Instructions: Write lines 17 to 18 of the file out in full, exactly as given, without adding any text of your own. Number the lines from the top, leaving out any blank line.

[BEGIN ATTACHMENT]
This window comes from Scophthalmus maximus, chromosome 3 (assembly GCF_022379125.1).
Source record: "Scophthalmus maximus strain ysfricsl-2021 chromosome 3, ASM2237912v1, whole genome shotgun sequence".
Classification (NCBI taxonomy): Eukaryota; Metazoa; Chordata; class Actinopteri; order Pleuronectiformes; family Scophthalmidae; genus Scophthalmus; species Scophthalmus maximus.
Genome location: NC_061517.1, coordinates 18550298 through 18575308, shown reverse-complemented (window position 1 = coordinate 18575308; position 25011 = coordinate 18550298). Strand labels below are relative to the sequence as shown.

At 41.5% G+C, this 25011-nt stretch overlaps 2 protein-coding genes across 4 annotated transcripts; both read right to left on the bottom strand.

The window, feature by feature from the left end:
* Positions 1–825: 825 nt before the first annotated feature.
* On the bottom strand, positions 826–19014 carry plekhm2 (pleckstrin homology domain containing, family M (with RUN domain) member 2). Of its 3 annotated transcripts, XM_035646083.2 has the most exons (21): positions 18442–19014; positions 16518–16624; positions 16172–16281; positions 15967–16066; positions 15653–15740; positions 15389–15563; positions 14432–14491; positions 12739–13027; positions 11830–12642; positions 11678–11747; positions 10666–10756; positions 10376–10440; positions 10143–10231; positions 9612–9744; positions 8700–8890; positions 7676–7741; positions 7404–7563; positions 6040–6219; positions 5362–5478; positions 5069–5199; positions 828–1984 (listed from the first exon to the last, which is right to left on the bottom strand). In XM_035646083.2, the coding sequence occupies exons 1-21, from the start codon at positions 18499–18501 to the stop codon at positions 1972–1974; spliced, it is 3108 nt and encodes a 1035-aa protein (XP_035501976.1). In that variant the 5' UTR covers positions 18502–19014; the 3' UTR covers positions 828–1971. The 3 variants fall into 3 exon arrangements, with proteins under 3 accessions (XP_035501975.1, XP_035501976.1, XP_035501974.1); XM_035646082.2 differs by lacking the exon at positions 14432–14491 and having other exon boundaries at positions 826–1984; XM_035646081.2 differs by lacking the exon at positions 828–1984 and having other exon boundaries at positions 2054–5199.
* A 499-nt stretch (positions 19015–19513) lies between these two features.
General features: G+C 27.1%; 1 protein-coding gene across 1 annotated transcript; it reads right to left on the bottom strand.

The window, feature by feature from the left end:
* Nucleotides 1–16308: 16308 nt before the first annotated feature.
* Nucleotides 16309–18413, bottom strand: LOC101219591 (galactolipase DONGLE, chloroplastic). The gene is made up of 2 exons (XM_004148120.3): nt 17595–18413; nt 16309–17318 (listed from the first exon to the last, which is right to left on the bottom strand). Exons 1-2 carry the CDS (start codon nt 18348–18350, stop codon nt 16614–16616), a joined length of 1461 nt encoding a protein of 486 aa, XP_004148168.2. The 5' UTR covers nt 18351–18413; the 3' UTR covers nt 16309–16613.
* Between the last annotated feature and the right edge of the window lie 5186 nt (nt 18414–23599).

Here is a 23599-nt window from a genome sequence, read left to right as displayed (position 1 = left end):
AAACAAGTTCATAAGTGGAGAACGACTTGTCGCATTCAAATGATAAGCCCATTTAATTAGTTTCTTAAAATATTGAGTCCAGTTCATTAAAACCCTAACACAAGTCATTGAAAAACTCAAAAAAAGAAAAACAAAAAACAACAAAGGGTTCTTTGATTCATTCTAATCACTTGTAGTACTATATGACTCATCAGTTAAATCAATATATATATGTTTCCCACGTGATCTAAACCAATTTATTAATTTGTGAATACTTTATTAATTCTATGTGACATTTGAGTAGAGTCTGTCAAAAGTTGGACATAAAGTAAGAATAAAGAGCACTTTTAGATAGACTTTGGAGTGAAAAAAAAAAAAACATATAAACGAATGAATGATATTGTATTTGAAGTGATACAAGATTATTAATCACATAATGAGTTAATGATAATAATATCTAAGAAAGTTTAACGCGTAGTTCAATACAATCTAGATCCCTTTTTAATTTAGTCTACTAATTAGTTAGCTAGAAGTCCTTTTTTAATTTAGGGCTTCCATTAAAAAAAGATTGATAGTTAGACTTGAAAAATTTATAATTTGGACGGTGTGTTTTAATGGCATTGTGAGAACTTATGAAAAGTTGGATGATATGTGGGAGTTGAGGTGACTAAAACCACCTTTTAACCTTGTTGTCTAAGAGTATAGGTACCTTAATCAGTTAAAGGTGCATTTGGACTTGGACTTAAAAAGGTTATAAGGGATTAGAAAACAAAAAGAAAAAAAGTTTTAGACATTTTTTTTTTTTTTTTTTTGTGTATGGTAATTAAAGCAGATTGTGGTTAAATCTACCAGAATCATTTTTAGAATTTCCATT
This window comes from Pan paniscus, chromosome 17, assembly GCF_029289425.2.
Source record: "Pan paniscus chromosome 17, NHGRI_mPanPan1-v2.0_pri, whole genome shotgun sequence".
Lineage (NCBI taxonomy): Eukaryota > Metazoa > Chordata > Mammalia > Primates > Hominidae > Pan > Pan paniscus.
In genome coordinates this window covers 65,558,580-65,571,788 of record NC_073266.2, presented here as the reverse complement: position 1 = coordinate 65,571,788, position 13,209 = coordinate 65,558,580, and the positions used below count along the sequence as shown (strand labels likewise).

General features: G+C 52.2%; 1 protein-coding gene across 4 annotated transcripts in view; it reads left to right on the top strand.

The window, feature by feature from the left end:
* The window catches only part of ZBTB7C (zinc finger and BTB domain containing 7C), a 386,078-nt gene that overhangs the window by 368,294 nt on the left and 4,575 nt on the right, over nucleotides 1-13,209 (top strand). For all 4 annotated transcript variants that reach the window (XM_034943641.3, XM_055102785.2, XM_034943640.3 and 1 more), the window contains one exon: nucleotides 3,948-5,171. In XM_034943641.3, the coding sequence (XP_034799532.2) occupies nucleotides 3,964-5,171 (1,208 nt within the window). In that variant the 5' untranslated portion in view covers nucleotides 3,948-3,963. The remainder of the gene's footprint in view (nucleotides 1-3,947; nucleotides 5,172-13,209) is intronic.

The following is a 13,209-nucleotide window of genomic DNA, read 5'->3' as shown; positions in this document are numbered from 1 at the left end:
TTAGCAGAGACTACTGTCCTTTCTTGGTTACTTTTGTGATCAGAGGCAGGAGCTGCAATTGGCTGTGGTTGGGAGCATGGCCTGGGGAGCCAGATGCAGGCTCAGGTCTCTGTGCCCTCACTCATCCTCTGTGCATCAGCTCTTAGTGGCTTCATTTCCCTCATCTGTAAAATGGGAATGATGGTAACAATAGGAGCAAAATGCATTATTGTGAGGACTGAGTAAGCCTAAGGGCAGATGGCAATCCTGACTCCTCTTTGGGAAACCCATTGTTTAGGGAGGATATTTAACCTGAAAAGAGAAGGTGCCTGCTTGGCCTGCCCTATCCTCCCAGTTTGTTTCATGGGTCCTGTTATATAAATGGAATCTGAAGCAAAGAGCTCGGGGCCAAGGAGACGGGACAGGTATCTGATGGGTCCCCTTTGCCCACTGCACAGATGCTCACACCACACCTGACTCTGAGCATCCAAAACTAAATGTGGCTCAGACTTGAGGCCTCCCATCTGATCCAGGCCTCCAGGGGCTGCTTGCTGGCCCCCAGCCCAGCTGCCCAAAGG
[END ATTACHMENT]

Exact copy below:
This window comes from Pan paniscus, chromosome 17, assembly GCF_029289425.2.
Source record: "Pan paniscus chromosome 17, NHGRI_mPanPan1-v2.0_pri, whole genome shotgun sequence".